Are you moving? Lending art? Do you need to relocate your collection? Here are 5 tips for how to ensure nothing falls through the cracks:
1. Catalog it
Cataloging your art collection is the most important step to ensuring every piece is accounted for during the relocation. You can catalog simply within a spreadsheet, or by using an online collection management system. This catalog should be updated regularly. An art advisor can help with this task, which can often become overwhelming.
2. Pack and Ship Right
Enlist professional art packing and shippers that are insured and licensed. A transport team will have the expert knowledge for best method and material for each particular item and their trucks are usually equipped with climate control. Make sure to write a contract and a time schedule.
3. Insure it
Make sure your art insurance coverage is extended during transit. Art claims occur most commonly during transit. In these vulnerable moments, it is essential to make sure you have coverage on your valuables and ensure valuations are updated, so you can rest assured that if anything happens, you will receive compensation. To learn more about options for insurance, contact us!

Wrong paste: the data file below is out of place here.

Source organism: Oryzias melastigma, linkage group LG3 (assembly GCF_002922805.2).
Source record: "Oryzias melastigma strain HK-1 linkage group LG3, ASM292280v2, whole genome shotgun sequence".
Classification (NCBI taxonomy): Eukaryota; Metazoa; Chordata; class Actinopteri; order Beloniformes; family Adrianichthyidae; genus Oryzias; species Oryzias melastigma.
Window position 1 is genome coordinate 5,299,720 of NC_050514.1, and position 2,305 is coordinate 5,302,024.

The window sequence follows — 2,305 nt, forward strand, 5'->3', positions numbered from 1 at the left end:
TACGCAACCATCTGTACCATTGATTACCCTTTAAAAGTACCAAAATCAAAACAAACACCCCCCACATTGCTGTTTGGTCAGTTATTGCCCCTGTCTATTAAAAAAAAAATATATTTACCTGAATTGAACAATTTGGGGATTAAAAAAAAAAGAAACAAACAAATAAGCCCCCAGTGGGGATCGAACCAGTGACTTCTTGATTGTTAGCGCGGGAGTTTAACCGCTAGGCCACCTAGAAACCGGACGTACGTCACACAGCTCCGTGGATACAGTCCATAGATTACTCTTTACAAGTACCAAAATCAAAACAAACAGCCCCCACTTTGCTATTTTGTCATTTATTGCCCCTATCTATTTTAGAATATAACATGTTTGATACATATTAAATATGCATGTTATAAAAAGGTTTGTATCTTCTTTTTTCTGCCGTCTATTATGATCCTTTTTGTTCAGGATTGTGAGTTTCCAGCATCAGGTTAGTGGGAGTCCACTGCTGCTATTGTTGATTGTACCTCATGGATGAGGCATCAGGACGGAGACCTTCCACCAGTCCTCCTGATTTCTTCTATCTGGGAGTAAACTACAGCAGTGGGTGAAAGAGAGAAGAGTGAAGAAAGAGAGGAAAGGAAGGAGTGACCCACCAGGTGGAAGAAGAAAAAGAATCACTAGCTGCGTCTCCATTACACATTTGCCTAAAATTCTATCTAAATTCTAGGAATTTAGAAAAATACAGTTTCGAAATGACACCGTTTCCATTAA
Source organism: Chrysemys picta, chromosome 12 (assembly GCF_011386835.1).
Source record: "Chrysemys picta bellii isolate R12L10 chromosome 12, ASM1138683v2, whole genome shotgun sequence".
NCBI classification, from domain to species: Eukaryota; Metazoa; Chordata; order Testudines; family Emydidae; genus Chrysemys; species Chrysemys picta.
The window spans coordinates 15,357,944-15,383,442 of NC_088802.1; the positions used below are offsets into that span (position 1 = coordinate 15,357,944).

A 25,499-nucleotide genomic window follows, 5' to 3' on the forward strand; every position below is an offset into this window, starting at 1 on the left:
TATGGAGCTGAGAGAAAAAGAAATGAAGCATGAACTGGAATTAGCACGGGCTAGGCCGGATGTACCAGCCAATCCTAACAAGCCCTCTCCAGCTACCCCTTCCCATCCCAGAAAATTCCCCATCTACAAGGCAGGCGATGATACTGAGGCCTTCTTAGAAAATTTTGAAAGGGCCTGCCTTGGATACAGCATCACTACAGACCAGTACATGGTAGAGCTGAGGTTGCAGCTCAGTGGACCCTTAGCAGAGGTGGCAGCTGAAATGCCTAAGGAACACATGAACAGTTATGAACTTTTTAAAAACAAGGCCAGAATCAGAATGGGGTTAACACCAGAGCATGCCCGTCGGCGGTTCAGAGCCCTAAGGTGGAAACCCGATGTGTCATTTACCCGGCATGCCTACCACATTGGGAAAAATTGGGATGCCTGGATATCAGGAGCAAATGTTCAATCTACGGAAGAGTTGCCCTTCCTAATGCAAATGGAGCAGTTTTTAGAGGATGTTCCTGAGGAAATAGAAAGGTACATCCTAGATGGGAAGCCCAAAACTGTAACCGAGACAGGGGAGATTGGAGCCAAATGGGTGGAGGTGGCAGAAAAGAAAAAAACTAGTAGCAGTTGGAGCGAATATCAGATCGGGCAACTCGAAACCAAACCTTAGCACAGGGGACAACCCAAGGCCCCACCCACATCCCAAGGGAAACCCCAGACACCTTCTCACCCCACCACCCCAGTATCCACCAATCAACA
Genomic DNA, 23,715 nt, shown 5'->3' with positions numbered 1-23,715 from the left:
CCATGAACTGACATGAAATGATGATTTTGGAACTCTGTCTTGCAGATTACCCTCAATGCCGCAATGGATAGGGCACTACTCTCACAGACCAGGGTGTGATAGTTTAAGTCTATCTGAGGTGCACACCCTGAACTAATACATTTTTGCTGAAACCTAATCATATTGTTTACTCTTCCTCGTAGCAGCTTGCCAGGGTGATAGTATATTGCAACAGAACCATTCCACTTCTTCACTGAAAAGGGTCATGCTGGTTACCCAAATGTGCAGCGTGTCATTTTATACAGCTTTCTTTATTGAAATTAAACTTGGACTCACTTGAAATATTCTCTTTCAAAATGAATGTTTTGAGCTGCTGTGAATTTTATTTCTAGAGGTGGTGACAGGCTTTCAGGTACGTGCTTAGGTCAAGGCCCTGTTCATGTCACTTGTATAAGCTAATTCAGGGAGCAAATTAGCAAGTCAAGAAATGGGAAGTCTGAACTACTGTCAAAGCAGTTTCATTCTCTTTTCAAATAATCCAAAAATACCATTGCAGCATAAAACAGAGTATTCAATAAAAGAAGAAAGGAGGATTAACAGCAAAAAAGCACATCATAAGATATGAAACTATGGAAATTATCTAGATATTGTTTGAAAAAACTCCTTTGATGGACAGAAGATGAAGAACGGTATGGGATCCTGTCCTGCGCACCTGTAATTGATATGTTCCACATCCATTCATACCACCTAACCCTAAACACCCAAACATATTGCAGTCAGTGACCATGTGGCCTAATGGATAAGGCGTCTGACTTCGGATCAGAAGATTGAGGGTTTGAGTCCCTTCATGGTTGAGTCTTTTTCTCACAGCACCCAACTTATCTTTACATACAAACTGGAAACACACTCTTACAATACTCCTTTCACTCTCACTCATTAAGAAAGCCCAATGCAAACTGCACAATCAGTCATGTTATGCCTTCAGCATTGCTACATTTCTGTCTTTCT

4. Study Customs and Legal Procedures
If you are shipping art internationally, it will need to go through customs, as all items do. Customs officers will treat art as any other commodity, measured in weight and price. Depending on the country, there will be differing requirements for paperwork, but forms you may encounter can include the Export invoice, Trade Tariff Commodity Codes, Custom Declaration forms, and EORI number export forms. If you need help navigating this process and the various forms, please don’t hesitate to reach out!
5. Condition Reports
A condition report notes the condition of the art piece to keep track of the changing physical condition of the artworks and their attendant structures (e.g. frames, pedestals, supplies for hanging, etc.) Condition reports safeguard against future deconstruction of the work and help to cover liability for damaged work. This is particularly important on high valued items. A condition report should be taken before the item is packed and again when it is unpacked. This will help mitigate discrepancies in case something occurs in transit. Here is a template you can use.